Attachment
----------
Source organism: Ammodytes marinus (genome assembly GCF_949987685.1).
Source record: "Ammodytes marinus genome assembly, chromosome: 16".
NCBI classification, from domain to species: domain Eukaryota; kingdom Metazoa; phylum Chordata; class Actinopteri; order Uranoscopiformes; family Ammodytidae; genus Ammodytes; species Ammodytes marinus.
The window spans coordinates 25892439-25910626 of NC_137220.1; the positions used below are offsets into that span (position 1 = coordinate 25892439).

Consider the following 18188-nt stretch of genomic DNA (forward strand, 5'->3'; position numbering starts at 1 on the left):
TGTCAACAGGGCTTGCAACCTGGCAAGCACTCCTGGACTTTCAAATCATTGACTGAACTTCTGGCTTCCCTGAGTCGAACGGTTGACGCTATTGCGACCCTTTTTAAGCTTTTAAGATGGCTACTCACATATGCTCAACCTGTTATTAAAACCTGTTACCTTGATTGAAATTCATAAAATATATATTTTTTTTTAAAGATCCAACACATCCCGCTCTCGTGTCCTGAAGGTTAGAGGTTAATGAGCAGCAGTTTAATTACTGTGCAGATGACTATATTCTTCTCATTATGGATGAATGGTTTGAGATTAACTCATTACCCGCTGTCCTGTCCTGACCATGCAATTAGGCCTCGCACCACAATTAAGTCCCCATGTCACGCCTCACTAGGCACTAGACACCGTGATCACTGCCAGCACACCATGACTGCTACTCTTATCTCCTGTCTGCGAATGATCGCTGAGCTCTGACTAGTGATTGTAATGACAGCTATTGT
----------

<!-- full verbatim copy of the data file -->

Source organism: Ammodytes marinus (genome assembly GCF_949987685.1).
Source record: "Ammodytes marinus genome assembly, chromosome: 16".
NCBI classification, from domain to species: domain Eukaryota; kingdom Metazoa; phylum Chordata; class Actinopteri; order Uranoscopiformes; family Ammodytidae; genus Ammodytes; species Ammodytes marinus.
The window spans coordinates 25892439-25910626 of NC_137220.1; the positions used below are offsets into that span (position 1 = coordinate 25892439).

Consider the following 18188-nt stretch of genomic DNA (forward strand, 5'->3'; position numbering starts at 1 on the left):
TGTCAACAGGGCTTGCAACCTGGCAAGCACTCCTGGACTTTCAAATCATTGACTGAACTTCTGGCTTCCCTGAGTCGAACGGTTGACGCTATTGCGACCCTTTTTAAGCTTTTAAGATGGCTACTCACATATGCTCAACCTGTTATTAAAACCTGTTACCTTGATTGAAATTCATAAAATATATATTTTTTTTTAAAGATCCAACACATCCCGCTCTCGTGTCCTGAAGGTTAGAGGTTAATGAGCAGCAGTTTAATTACTGTGCAGATGACTATATTCTTCTCATTATGGATGAATGGTTTGAGATTAACTCATTACCCGCTGTCCTGTCCTGACCATGCAATTAGGCCTCGCACCACAATTAAGTCCCCATGTCACGCCTCACTAGGCACTAGACACCGTGATCACTGCCAGCACACCATGACTGCTACTCTTATCTCCTGTCTGCGAATGATCGCTGAGCTCTGACTAGTGATTGTAATGACAGCTATTGT